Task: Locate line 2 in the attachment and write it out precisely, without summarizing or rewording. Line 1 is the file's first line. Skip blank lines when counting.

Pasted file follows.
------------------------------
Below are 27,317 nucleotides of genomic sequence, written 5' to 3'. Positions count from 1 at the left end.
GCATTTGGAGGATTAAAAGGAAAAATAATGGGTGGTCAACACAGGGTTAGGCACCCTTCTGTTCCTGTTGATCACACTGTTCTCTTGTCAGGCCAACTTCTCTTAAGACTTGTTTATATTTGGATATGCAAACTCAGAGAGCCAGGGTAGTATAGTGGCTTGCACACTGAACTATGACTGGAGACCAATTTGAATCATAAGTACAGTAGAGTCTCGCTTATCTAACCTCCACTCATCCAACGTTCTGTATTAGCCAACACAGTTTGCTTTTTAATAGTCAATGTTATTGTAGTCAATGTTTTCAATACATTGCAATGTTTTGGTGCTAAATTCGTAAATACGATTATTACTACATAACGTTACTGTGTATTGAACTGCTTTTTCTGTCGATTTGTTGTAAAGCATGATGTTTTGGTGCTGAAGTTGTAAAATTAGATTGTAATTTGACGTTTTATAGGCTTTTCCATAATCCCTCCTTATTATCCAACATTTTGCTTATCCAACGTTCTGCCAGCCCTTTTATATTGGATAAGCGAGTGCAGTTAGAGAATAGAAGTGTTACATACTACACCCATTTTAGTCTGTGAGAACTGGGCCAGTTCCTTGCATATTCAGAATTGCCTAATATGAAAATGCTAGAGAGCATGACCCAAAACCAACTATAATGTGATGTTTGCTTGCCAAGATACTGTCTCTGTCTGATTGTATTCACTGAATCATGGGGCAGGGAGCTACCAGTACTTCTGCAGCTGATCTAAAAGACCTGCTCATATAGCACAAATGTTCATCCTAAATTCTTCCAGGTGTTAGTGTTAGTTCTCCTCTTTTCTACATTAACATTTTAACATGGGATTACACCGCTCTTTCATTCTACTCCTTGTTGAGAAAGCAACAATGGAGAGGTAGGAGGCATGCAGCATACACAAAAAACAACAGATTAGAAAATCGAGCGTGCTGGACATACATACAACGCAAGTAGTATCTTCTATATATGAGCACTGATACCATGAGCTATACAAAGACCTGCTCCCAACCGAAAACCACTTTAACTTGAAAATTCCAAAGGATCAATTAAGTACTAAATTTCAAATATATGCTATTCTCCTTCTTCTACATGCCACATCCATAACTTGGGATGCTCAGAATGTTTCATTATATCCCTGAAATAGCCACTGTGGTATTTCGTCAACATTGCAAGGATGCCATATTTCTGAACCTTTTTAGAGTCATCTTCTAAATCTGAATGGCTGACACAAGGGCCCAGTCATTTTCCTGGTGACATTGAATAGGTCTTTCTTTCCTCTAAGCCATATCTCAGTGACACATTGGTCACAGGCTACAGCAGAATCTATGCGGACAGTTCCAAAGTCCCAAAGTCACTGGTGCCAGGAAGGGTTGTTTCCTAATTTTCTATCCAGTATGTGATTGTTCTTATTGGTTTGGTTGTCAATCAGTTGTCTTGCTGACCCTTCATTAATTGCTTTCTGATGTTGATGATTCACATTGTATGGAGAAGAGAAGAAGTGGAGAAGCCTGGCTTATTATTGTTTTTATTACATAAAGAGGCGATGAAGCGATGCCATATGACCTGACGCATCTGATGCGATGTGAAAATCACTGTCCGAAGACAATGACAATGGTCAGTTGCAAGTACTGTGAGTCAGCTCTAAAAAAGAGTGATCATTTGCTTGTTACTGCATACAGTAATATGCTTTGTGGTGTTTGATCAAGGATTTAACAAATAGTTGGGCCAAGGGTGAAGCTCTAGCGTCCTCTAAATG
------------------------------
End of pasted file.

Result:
GCATTTGGAGGATTAAAAGGAAAAATAATGGGTGGTCAACACAGGGTTAGGCACCCTTCTGTTCCTGTTGATCACACTGTTCTCTTGTCAGGCCAACTTCTCTTAAGACTTGTTTATATTTGGATATGCAAACTCAGAGAGCCAGGGTAGTATAGTGGCTTGCACACTGAACTATGACTGGAGACCAATTTGAATCATAAGTACAGTAGAGTCTCGCTTATCTAACCTCCACTCATCCAACGTTCTGTATTAGCCAACACAGTTTGCTTTTTAATAGTCAATGTTATTGTAGTCAATGTTTTCAATACATTGCAATGTTTTGGTGCTAAATTCGTAAATACGATTATTACTACATAACGTTACTGTGTATTGAACTGCTTTTTCTGTCGATTTGTTGTAAAGCATGATGTTTTGGTGCTGAAGTTGTAAAATTAGATTGTAATTTGACGTTTTATAGGCTTTTCCATAATCCCTCCTTATTATCCAACATTTTGCTTATCCAACGTTCTGCCAGCCCTTTTATATTGGATAAGCGAGTGCAGTTAGAGAATAGAAGTGTTACATACTACACCCATTTTAGTCTGTGAGAACTGGGCCAGTTCCTTGCATATTCAGAATTGCCTAATATGAAAATGCTAGAGAGCATGACCCAAAACCAACTATAATGTGATGTTTGCTTGCCAAGATACTGTCTCTGTCTGATTGTATTCACTGAATCATGGGGCAGGGAGCTACCAGTACTTCTGCAGCTGATCTAAAAGACCTGCTCATATAGCACAAATGTTCATCCTAAATTCTTCCAGGTGTTAGTGTTAGTTCTCCTCTTTTCTACATTAACATTTTAACATGGGATTACACCGCTCTTTCATTCTACTCCTTGTTGAGAAAGCAACAATGGAGAGGTAGGAGGCATGCAGCATACACAAAAAACAACAGATTAGAAAATCGAGCGTGCTGGACATACATACAACGCAAGTAGTATCTTCTATATATGAGCACTGATACCATGAGCTATACAAAGACCTGCTCCCAACCGAAAACCACTTTAACTTGAAAATTCCAAAGGATCAATTAAGTACTAAATTTCAAATATATGCTATTCTCCTTCTTCTACATGCCACATCCATAACTTGGGATGCTCAGAATGTTTCATTATATCCCTGAAATAGCCACTGTGGTATTTCGTCAACATTGCAAGGATGCCATATTTCTGAACCTTTTTAGAGTCATCTTCTAAATCTGAATGGCTGACACAAGGGCCCAGTCATTTTCCTGGTGACATTGAATAGGTCTTTCTTTCCTCTAAGCCATATCTCAGTGACACATTGGTCACAGGCTACAGCAGAATCTATGCGGACAGTTCCAAAGTCCCAAAGTCACTGGTGCCAGGAAGGGTTGTTTCCTAATTTTCTATCCAGTATGTGATTGTTCTTATTGGTTTGGTTGTCAATCAGTTGTCTTGCTGACCCTTCATTAATTGCTTTCTGATGTTGATGATTCACATTGTATGGAGAAGAGAAGAAGTGGAGAAGCCTGGCTTATTATTGTTTTTATTACATAAAGAGGCGATGAAGCGATGCCATATGACCTGACGCATCTGATGCGATGTGAAAATCACTGTCCGAAGACAATGACAATGGTCAGTTGCAAGTACTGTGAGTCAGCTCTAAAAAAGAGTGATCATTTGCTTGTTACTGCATACAGTAATATGCTTTGTGGTGTTTGATCAAGGATTTAACAAATAGTTGGGCCAAGGGTGAAGCTCTAGCGTCCTCTAAATG